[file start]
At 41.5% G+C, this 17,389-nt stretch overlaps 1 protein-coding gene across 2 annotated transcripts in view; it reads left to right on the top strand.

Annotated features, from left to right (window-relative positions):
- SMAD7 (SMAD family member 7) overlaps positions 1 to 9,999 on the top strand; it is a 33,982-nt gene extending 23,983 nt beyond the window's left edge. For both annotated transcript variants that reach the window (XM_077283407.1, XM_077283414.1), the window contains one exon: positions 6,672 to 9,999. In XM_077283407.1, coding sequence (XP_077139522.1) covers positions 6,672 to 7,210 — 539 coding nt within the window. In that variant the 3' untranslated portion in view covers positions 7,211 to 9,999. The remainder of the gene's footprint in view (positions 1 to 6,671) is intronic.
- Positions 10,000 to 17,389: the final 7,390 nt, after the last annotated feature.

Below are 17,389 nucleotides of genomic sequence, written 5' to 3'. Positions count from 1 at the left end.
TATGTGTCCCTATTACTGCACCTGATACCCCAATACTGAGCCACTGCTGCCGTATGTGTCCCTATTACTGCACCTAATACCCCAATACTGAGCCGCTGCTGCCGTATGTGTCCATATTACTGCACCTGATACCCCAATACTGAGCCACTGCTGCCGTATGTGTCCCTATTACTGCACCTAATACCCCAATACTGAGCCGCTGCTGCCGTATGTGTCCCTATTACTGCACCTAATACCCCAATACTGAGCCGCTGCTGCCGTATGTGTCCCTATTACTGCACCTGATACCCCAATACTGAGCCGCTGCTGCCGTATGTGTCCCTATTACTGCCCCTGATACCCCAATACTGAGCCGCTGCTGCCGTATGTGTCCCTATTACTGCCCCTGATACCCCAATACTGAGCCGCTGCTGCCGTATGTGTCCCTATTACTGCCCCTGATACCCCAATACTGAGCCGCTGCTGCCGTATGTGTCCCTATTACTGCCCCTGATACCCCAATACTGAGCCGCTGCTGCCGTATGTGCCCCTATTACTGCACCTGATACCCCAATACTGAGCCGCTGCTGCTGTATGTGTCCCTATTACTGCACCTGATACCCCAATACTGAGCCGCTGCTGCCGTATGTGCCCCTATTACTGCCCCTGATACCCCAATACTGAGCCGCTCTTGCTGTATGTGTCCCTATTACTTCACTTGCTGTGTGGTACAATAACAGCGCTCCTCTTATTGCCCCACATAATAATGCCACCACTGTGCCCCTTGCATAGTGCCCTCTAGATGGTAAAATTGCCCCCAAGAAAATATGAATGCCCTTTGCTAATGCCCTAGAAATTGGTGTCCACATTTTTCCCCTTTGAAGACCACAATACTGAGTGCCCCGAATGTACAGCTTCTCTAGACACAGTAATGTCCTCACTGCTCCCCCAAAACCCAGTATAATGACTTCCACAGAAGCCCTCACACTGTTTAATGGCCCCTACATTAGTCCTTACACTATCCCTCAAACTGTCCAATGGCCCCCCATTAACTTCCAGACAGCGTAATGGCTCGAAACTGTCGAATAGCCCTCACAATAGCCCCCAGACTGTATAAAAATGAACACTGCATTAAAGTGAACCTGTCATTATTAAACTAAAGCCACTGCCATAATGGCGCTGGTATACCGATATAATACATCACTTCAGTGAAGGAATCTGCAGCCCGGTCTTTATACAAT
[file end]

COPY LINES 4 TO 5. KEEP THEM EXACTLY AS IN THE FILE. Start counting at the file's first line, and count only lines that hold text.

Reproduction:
- Positions 10,000 to 17,389: the final 7,390 nt, after the last annotated feature.

Below are 17,389 nucleotides of genomic sequence, written 5' to 3'. Positions count from 1 at the left end.